Humans rely on the corridor, too
The animals are a way to invite Floridians to learn more about the importance of the corridor, Ward said. Protecting the corridor benefits humans, too. Preventing development near springs and rivers — essential sources of drinking water for millions of residents — helps keep that water clean and prevent pollution and overuse.
The corridor, Ward said, “touches virtually every facet of life in Florida.”
But the success of the corridor requires participation from ranchers who’ve tended the land for decades. Conservation easements incentivize land owners to sell their development rights and retain their land, which animals can use to travel through. It’s not always easy to convince landowners to participate, Ward said, since land is increasingly valuable as Florida’s population balloons.
“With that pressure, most farms and ranches are going to be subdivisions in our lifetime,” he said. “Houses are the final crop.”
Sixth-generation rancher Cary Lightsey acquired a conservation easement in the 1990s on one of his main ranches, a move he made then to keep his land in the family (the seventh and eighth generations of Lightseys plan on ranching, too, he said).
Easements have helped Lightsey, who considers himself a temporary “landlord” of central Florida, maintain more than 18,000 acres of land in the state. He watched as fellow cowboys sold their land to real estate developers and grew to regret the decision. He works now to convince them to pursue easements, too.
“My dad always said that people don’t come here from up north to see subdivisions,” Lightsey said. “They come here to see our beautiful ecosystems.”
“I want to live in a state that’s sustainable, that I know I have all the natural resources, water, clean air, home for endangered species and green space,” he said.
The conservation easement has paid off in more ways than one: He’s one of the few Floridians to see a panther in the wild. A female lives on his central Florida ranch, and every so often, she’ll birth twin cubs, he said. Lightsey leaves the panther mother alone, and in return for the shelter, she’ll hunt invasive armadillos and wild hogs. Theirs is a symbiotic relationship.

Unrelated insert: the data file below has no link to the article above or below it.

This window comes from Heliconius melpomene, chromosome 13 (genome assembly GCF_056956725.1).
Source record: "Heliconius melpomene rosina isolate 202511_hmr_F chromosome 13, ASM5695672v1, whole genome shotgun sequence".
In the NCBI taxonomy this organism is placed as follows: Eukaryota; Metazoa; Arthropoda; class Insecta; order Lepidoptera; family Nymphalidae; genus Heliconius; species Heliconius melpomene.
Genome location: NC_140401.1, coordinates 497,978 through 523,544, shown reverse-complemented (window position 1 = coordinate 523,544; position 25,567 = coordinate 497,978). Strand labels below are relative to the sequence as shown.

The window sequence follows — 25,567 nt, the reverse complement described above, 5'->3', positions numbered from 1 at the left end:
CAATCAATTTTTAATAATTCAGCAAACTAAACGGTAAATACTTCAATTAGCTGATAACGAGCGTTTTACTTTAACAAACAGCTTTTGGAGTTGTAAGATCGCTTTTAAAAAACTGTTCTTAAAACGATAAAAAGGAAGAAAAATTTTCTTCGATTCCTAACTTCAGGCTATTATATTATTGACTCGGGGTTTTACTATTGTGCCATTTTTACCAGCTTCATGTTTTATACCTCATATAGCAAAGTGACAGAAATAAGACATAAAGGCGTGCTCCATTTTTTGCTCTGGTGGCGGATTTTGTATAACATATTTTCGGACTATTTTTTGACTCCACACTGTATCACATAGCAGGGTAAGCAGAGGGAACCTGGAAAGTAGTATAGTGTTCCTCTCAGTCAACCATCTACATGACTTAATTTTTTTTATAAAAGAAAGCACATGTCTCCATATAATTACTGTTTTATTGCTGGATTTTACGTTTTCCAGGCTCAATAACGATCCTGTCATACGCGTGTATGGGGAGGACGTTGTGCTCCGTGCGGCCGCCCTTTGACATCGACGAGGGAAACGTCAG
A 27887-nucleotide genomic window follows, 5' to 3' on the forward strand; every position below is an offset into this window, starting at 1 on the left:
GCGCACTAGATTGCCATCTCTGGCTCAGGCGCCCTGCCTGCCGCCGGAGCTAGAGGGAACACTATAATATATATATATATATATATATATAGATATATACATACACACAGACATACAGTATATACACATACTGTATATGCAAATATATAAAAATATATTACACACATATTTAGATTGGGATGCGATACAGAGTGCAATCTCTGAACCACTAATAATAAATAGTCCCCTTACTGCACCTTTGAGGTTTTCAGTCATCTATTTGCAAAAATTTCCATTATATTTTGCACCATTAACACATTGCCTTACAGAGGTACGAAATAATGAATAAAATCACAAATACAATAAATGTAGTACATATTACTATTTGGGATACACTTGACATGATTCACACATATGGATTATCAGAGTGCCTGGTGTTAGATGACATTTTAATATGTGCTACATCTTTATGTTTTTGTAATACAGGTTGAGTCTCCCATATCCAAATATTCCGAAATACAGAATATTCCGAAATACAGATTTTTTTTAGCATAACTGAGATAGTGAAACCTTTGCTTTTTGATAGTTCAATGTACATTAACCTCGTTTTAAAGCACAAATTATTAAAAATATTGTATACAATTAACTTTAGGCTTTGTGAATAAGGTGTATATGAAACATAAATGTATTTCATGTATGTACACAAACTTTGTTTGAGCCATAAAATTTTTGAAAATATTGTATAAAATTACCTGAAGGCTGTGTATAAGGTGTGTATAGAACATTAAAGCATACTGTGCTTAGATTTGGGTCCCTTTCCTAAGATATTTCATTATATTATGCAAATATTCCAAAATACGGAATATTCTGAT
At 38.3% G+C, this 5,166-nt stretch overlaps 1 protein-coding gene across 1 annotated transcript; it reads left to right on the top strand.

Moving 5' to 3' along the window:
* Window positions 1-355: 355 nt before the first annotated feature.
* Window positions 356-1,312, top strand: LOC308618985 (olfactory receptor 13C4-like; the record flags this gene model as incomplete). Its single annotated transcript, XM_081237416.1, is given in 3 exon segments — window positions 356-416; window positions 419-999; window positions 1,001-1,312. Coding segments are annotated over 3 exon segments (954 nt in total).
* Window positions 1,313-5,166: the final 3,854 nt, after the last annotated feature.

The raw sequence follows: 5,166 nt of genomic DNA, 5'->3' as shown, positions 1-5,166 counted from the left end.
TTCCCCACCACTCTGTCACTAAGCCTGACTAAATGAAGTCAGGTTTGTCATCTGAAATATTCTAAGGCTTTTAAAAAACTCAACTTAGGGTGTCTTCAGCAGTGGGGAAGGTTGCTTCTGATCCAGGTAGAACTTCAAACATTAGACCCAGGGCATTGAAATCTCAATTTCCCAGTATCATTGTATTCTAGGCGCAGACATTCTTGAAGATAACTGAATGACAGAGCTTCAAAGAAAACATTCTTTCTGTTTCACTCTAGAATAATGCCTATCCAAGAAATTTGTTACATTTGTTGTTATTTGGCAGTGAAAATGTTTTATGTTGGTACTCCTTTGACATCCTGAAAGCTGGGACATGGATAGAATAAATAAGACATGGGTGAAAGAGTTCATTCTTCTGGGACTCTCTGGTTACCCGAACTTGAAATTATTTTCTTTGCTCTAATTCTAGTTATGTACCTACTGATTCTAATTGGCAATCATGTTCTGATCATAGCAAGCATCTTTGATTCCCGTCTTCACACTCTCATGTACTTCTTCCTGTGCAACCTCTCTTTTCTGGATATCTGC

Protecting the corridor will take work
The passage of the Florida Wildlife Corridor Act is a victory for conservation but not a blanket solution to Florida’s environmental woes. There are still toxic algal blooms clouding up springs formerly clear as crystal, and Florida’s underground water supply still struggles to recharge when pavement obstructs rainwater from ever reaching the aquifer. And there will still be private lands along the corridor that owners decide to sell to real estate developers, despite conservationists’ best efforts, Ward said.
“There’s reason to be optimistic,” Morgan said. “But we have to recognize that there’s hard work ahead.”
Preventing further harm from coming to Florida’s land and water — and mending the harm that is still reversible — relies on the support of people like Lightsey. He wants his family, the seventh- and eight-generation Lightsey ranchers, to experience the same connection he feels with nature every day.
“I guess I’m fortunate that every morning I get up, if I’m going to drive cattle or saddle horses, I get to watch the sunrise,” he said. “I don’t hear cars, I don’t see cars, I don’t see people. I see the wildlife.”
He’ll spot the female panther that lives on his land from time to time, often carrying her two cubs in her mouth. The panther occasionally stops and stares at Lightsey, as if to thank him for leaving her be, he said.
“It’s easy for natural assets to be hidden in plain sight from our cities and our suburbs — you’d never know Florida has cowboys or ranches or that Florida has black bears,” he said. “We’re hoping the Florida Wildlife Corridor’s recognition will change that.”